Willis Reed limped onto the court and the Knicks knew 1970 NBA title was theirs
NEW YORK (May 8, 1970) – It began as a curious commotion, a low rumble of noise from across the way being made by the fans who could see the massive figure of Willis Reed making his way down the tunnel that leads from the locker room to the floor of Madison Square Garden.
Within seconds, as the rest of the sellout crowd became aware of what was transpiring, the din spread like wildfire throughout the Garden until it reached a cacophonic crescendo that rocked the walls of the building recognized as the Mecca of basketball.
“It was one of the most dramatic moments in NBA history as far as I’m concerned,’’ recalled Knicks coach Red Holzman, whose team rode that emotional tidal wave to a 113-99 NBA Championship-clinching victory over the Los Angeles Lakers. “It will live forever with those who saw it, not because it happened in New York, but because of the entire set of circumstances.’’
The circumstances were these:
It was Game Seven of the 1970 NBA Finals, and the Knicks – in pursuit of their first NBA Championship – were facing the prospect of playing the biggest game in franchise history without their unquestioned leader, Reed.
Reed had suffered contusions and a strain of the right tensor muscle, the muscle that runs from the hip to the knee, in the early moments of Game Five four nights earlier at the Garden.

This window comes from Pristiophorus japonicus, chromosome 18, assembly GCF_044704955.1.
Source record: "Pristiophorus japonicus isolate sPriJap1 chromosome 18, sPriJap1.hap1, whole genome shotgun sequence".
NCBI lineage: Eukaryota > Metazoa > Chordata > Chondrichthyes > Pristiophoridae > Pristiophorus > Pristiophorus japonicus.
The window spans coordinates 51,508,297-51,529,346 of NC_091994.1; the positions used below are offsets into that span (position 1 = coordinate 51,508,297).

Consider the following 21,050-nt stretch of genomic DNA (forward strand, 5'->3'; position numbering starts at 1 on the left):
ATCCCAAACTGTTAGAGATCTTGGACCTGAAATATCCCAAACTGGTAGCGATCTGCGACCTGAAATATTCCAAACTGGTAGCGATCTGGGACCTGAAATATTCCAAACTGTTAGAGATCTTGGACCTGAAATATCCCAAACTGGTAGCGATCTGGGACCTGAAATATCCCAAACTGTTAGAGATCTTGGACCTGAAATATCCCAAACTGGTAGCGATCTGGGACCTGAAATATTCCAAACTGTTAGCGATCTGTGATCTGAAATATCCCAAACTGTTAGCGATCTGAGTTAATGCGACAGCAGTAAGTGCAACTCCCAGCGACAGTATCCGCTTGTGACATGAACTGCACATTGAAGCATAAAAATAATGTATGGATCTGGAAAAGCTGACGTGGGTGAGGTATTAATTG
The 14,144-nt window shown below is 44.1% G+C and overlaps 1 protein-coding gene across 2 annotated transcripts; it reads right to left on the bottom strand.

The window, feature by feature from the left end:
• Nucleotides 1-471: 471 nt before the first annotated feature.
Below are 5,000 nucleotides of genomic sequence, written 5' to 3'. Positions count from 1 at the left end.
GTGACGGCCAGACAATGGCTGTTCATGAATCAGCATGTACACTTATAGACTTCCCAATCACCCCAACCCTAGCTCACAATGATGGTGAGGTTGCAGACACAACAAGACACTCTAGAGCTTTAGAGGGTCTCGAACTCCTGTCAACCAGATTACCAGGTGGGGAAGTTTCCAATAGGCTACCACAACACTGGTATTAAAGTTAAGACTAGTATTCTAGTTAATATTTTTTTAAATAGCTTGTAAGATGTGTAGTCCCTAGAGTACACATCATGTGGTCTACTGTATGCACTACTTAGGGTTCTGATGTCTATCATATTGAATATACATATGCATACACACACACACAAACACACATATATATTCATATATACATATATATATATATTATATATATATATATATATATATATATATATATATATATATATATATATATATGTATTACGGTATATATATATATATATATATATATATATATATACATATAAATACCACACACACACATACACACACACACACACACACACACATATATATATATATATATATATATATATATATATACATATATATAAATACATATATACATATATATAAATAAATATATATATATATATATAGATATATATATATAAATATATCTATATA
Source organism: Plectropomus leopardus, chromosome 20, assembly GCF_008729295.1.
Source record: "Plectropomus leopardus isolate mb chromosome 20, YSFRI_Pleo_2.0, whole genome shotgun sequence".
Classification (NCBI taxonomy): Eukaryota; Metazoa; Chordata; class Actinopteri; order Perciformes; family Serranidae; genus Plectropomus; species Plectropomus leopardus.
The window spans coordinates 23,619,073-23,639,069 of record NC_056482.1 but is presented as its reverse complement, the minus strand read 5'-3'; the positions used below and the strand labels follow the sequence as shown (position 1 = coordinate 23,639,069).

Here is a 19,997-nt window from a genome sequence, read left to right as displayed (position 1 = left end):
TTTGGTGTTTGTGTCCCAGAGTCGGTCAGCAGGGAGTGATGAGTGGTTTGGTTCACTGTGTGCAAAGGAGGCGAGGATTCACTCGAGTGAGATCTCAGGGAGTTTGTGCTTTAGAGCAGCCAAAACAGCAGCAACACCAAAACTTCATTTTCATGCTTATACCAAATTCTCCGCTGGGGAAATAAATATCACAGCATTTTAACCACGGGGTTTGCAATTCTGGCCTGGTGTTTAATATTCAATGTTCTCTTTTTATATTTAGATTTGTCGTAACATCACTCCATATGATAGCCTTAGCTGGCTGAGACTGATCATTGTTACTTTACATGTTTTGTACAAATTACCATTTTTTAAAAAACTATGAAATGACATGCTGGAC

Although the Knicks were already trailing 25-15 when Reed went down, they overcame his absence and pulled off a remarkable and emotional 107-100 victory. However, two nights later at the Forum in Los Angeles, they were no match for the Lakers without Reed and were crushed, 135-113. Wilt Chamberlain took advantage of the huge void in the middle of New York’s defense by scoring 45 points and grabbing 27 rebounds.
With Reed barely able to walk, there seemed little hope that the veteran center would be able to play in Game Seven, let alone try to match up with the incomparable Chamberlain. And without Reed, New York’s quest for the coveted title appeared futile.
Before the turnstiles were unlocked, Reed had tested his ailing leg. He knocked down a couple of flat-footed outside shots but did little else before returning to the locker room. Chamberlain and Jerry West had watched Reed from the tunnel and weren’t sure what to make of his exhibition.
As the fans began filing in, the specter of Reed not playing hung uncomfortably in the smoky Garden air. In the locker room, the atmosphere was similar as Reed’s teammates weren’t sure if their captain could give it a try. Reed was cordoned off in the medical room with team trainer Danny Whelan and Dr. James Parkes working on his leg. After the team exited to begin pre-game warmups, Holzman peeked his head in and asked Reed how he felt.
“It’s still sore, but I can do it,’’ Reed answered. Holzman replied: “OK, you’re starting.’’
“The way I remember his entrance was the anticipation of the crowd and everyone standing with all eyes on that entrance,’’ said Knicks forward Dave DeBusschere. “They somehow knew he was coming out. We were just warming up, but you knew by the crowd noise that something was happening.’’